In the meantime, the Labor Party’s post-election post-mortem continues, and overnight we got reports or accounts of three interviews given by Angela Rayner, the deputy chef who emerged from the weekend’s botched shuffle with improved work. Being able to give a seemingly very favorable interview to your boss, while still giving harsh criticism, is a skill, but Rayner has pulled it off with great success. Here are some of the things she said about Labor’s performance to date.
Keir did a really good job being a constructive opposition. And he tried to do it. And the challenge we face now is what are we standing for? And what do we offer? And that’s what I heard on the doorstep. It was, “Well okay Keir Starmer is not Jeremy Corbyn the party is on the new leadership what do you stand for? ”
- She said that in the past Labor had used a “condescending” tone with voters. She told ITV:
I spoke of the condescending tone we sometimes have, and I felt it as a working class girl. We don’t want people to do things for us, or tell us what to do, we want accountability to do things for ourselves… I think sometimes we got the wrong tone, yeah.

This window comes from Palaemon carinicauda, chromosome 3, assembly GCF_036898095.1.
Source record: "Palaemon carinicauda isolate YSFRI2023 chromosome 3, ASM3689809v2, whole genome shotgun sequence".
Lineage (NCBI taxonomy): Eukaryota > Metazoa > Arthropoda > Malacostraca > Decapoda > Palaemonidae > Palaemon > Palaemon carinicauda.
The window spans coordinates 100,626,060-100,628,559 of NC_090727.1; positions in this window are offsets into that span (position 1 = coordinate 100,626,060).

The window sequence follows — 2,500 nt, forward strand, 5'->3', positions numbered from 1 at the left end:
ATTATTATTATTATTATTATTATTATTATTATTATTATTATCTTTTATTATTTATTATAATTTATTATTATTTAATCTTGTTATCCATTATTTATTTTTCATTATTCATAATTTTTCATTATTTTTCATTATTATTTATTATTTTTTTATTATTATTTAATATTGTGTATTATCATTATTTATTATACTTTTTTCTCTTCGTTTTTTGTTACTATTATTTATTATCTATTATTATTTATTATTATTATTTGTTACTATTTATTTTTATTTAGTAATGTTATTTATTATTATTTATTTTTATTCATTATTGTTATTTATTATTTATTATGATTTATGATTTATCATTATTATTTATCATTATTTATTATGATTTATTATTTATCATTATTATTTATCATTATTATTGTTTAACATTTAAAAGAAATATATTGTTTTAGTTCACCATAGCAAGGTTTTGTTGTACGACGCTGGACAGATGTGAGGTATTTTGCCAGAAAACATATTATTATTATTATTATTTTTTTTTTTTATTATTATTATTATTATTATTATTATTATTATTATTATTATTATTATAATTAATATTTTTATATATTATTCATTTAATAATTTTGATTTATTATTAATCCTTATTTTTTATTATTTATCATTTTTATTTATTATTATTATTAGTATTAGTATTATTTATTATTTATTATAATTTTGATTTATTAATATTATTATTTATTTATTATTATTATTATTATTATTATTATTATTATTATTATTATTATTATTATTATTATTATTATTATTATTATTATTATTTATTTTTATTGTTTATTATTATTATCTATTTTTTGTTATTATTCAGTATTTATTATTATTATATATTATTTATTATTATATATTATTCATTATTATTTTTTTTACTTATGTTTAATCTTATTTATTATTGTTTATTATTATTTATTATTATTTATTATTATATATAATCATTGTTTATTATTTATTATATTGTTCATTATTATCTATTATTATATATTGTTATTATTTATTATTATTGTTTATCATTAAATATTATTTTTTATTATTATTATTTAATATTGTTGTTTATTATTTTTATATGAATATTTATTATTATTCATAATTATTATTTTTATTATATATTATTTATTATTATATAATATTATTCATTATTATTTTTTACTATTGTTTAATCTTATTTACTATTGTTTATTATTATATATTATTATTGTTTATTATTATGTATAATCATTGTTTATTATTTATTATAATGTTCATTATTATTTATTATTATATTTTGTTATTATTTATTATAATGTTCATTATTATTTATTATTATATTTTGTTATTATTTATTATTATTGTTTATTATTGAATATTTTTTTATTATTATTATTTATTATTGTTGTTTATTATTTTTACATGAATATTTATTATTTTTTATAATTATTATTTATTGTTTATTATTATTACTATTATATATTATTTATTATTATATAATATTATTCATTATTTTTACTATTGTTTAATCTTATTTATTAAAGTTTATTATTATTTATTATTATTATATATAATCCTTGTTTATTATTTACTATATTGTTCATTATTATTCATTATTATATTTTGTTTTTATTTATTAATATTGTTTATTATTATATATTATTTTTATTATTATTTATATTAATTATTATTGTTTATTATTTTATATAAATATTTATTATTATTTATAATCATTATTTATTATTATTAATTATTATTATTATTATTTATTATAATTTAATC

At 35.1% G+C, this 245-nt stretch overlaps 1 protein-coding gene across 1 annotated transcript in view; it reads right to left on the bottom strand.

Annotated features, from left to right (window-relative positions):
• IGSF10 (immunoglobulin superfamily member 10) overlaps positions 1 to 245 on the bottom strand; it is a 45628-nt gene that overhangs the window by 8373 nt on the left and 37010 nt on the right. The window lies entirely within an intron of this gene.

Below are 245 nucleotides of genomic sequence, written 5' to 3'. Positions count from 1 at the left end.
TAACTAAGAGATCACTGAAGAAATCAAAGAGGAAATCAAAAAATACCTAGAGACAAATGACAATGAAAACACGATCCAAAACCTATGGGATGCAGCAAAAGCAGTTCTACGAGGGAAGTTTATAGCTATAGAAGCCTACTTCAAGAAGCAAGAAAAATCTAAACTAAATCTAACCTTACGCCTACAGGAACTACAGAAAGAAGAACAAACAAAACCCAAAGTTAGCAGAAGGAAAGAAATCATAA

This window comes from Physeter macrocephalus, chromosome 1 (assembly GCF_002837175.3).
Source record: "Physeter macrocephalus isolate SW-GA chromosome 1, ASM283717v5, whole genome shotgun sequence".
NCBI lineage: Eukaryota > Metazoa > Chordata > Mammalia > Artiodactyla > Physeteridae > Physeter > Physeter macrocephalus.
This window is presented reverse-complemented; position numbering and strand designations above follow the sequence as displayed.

We need to deliver something that speaks to our constituents after the pandemic, that focuses on jobs and security, and that watches over our region and is proud of it.
We have not been able to say that in these areas we have had austerity and major cuts and that the government has provided piecemeal investments, small pieces here and there, but withdrew them from areas where the needs are the greatest …
What do we mean by improving things? To me these are pay increases, these are rights at work, it ends outsourcing, so our public services are for the public and not for profit, it brings industry and green jobs back to areas that have been hammered. It’s all in a nutshell.
It’s not about speaking fluffy language, it’s about making sure that you have a decent, secure job that pays you well and that you can find housing and take care of your family.
Here is the agenda for the day.
10h: Dominic Raab, Minister of Foreign Affairs, delivers a speech in front of the National Cyber Security Center.
After 12 noon: Boris Johnson makes Commons statement on Covid. There is no PMQ today because Ministerial Question Sessions have not yet started.
After 1:30 p.m .: Rishi Sunak, the Chancellor, and Rachel Reeves, the new Shadow Chancellor, speak at the start of the resumed debate on the Queen’s Speech.
3 p.m .: Mark Drakeford is expected to be confirmed as Premier of Wales when the Senedd first meets in Cardiff following last week’s elections.
Politics Live has been a mix of Covid and non-Covid news lately, and it likely will be today. For more information on Covid, read our Global Live Blog.
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